From genre-busting electronic music to new highs in the ever-evolving R&B scene, from hip-hop and Americana to rock and pop, 2017's music scenes bestowed an embarrassment of riches upon us.


60. White Hills - Stop Mute Defeat (Thrill Jockey)

White Hills epic '80s callback Stop Mute Defeat is a determined march against encroaching imperial darkness; their eyes boring into the shadows for danger but they're aware that blinding lights can kill and distort truth. From "Overlord's" dark stomp casting nets for totalitarian warnings to "Attack Mode", which roars in with the tribal certainty that we can survive the madness if we keep our wits, the record is a true and timely win for Dave W. and Ego Sensation. Martin Bisi and the poster band's mysterious but relevant cool make a great team and deliver one of their least psych yet most mind destroying records to date. Much like the first time you heard Joy Division or early Pigface, for example, you'll experience being startled at first before becoming addicted to the band's unique microcosm of dystopia that is simultaneously corrupting and seducing your ears. - Morgan Y. Evans

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If The Prince of Nothingwood will popularly be remembered for celebrating the creative spirit of its star Salim Shaheen, it is equally an important communication on Afghanistan, it's culture and its people.

"Now I am just more tired and poor. So no, I haven't changed. I'm just older and more tired," says French radio journalist and documentarian Sonia Kronlund, as she looks back on the experience of making The Prince of Nothingwood (2017).

Joining Salim Shaheen, the most popular and prolific actor-director-producer in Afghanistan on his 111th no budget feature, Kronlund documents the week-long shoot and the events surrounding it. She crafts an insight into a larger than life persona, yet amidst the comedy and theatricality of Shaheen and his troupe of collaborators, she uncovers the heavier tones of the everyday reality of war and patriarchal oppression. If The Prince of Nothingwood will popularly be remembered for celebrating the creative spirit of its star, it is equally an important communication on Afghanistan, it's culture and its people. Alongside the awareness of the country cultivated by mainstream media news outlets, Kronlund's film offers an insight into a country that can humanise the prejudice and xenophobic tendencies of a western perspective towards Afghanistan.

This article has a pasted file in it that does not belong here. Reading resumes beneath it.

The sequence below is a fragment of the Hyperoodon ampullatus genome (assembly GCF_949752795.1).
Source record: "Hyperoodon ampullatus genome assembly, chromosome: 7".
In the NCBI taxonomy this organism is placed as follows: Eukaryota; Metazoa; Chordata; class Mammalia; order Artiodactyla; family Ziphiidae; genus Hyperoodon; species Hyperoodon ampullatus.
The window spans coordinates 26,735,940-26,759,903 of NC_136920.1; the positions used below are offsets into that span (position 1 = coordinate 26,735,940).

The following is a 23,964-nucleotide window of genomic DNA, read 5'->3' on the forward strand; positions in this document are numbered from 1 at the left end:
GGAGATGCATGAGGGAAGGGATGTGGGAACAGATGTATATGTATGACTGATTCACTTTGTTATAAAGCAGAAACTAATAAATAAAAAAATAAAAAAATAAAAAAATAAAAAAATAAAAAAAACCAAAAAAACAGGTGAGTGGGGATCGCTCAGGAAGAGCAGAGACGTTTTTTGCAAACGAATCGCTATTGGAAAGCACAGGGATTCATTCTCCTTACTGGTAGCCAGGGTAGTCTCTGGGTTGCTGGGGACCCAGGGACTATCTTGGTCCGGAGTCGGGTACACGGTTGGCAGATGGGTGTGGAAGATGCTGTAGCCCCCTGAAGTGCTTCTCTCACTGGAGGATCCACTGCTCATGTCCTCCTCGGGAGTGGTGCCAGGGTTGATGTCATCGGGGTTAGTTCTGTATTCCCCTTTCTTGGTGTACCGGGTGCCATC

In October of this year at the UK premiere at the BFI London Film Festival, Kronlund spoke with PopMatters about being driven by questions rather than inspiration. She also reflected on the subjective nature of documentary filmmaking, the necessary artistic compromises of filming in Afghanistan, and feeling a satisfaction with imperfections.

Why filmmaking as a means of expression? Was there an inspirational or defining moment?

Not really, no. I have always done documentary. I used to write scripts and TV series but I only make documentaries myself for radio and television. For this story, I figured out after a while that it deserved a bigger ambition and a bigger screen and that's why I don't very much believe in inspiration. To be honest, I made this film because I had to do something. I didn't have a big project where I thought: I want to make this. I went there and I found a little money and at the end the ambition and the inspiration came along the way. But there was not an urgent necessity to make this film. It fits with a lot of things that I'm interested in, like popular culture -- What does art stand for and why do we go to the cinema? What is the purpose? This is a question I'm interested in, but inspiration, not so much.